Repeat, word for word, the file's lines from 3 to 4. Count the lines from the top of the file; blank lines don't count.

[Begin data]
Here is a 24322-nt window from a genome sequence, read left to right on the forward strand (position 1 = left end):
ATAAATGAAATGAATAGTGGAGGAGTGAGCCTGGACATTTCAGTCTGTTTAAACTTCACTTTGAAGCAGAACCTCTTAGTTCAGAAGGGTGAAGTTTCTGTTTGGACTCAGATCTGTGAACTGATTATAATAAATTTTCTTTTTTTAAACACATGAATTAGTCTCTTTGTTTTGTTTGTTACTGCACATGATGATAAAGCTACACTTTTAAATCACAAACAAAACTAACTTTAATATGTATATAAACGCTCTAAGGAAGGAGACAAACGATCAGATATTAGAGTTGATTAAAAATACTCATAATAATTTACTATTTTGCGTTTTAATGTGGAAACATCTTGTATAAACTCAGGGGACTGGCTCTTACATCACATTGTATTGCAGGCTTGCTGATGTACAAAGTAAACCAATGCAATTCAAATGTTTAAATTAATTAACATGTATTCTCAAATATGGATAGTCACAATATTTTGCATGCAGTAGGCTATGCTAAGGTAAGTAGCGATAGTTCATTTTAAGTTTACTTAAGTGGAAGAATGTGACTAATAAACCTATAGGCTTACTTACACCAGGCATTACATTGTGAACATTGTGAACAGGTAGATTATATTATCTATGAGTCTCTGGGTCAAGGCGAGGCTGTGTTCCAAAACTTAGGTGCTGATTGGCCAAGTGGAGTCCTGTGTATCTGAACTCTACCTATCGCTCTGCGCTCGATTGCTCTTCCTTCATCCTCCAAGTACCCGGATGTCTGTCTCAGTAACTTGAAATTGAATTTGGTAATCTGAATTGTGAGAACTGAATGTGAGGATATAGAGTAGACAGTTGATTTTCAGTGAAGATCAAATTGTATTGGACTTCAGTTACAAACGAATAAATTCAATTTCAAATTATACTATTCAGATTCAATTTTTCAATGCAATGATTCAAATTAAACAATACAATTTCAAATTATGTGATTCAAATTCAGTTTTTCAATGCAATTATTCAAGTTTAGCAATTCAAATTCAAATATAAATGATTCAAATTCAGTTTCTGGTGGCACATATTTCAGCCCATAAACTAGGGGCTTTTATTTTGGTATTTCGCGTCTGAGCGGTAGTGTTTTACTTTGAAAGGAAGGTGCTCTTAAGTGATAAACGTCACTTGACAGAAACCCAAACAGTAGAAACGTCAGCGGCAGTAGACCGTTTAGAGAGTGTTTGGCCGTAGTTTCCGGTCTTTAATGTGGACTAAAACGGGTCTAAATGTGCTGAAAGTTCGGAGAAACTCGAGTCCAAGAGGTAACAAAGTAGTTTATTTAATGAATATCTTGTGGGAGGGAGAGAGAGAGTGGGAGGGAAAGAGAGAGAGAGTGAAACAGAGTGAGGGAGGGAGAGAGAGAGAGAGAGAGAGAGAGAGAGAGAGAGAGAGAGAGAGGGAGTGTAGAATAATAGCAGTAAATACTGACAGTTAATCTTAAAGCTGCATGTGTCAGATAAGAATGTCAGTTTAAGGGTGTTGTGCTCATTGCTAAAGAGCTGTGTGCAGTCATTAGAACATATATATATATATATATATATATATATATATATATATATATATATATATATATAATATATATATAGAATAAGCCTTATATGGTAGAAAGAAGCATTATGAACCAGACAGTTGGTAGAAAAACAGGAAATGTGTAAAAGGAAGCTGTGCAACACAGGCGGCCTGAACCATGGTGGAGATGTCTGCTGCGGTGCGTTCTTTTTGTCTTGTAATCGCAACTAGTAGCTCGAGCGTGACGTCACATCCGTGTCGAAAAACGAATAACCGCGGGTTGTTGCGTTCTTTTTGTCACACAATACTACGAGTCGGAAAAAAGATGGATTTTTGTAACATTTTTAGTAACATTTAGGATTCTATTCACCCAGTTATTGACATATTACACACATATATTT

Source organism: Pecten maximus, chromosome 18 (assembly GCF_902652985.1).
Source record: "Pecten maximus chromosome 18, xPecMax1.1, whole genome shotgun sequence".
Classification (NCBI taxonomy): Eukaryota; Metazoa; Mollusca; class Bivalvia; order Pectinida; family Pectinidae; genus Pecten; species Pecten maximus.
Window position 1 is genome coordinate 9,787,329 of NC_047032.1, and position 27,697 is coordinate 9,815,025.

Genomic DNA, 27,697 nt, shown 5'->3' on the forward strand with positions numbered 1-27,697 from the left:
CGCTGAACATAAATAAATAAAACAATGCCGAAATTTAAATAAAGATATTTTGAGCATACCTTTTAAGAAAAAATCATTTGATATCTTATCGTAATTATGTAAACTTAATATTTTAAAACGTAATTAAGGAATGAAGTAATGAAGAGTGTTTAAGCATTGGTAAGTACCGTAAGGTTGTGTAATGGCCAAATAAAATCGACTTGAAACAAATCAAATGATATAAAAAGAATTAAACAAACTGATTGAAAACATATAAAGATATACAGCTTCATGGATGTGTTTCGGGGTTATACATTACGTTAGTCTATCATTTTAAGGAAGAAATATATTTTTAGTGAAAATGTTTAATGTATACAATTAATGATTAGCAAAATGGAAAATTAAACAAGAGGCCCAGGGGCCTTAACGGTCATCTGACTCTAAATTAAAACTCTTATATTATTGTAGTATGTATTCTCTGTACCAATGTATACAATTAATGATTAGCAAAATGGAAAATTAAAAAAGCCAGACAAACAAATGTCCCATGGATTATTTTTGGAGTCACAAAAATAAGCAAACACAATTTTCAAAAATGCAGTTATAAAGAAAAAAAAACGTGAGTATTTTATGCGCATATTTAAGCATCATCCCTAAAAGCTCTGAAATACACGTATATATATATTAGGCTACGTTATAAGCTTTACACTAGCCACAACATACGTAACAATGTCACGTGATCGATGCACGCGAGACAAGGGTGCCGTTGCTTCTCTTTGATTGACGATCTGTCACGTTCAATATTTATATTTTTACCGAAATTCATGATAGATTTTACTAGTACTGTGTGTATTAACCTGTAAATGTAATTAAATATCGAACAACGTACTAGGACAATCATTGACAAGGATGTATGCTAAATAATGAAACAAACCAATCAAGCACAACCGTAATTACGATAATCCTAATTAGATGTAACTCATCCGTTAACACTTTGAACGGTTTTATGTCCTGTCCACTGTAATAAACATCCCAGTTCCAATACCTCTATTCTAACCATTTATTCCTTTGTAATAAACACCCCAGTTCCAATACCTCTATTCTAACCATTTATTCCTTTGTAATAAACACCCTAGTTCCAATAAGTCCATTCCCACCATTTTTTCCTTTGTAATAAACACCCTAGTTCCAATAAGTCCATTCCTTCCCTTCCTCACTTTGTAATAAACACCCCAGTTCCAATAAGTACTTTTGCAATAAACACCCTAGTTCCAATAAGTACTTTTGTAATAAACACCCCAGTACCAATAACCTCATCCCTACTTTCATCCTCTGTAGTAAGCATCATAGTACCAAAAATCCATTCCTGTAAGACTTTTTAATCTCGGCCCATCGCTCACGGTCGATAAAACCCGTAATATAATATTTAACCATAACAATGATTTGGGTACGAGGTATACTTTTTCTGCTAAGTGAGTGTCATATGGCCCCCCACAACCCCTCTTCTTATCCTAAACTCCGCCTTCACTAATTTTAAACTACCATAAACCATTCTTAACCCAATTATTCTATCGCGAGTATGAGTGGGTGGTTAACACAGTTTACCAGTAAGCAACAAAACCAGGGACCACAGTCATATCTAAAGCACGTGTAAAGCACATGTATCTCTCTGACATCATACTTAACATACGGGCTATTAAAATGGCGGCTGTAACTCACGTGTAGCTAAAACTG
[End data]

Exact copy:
Source organism: Pecten maximus, chromosome 18 (assembly GCF_902652985.1).
Source record: "Pecten maximus chromosome 18, xPecMax1.1, whole genome shotgun sequence".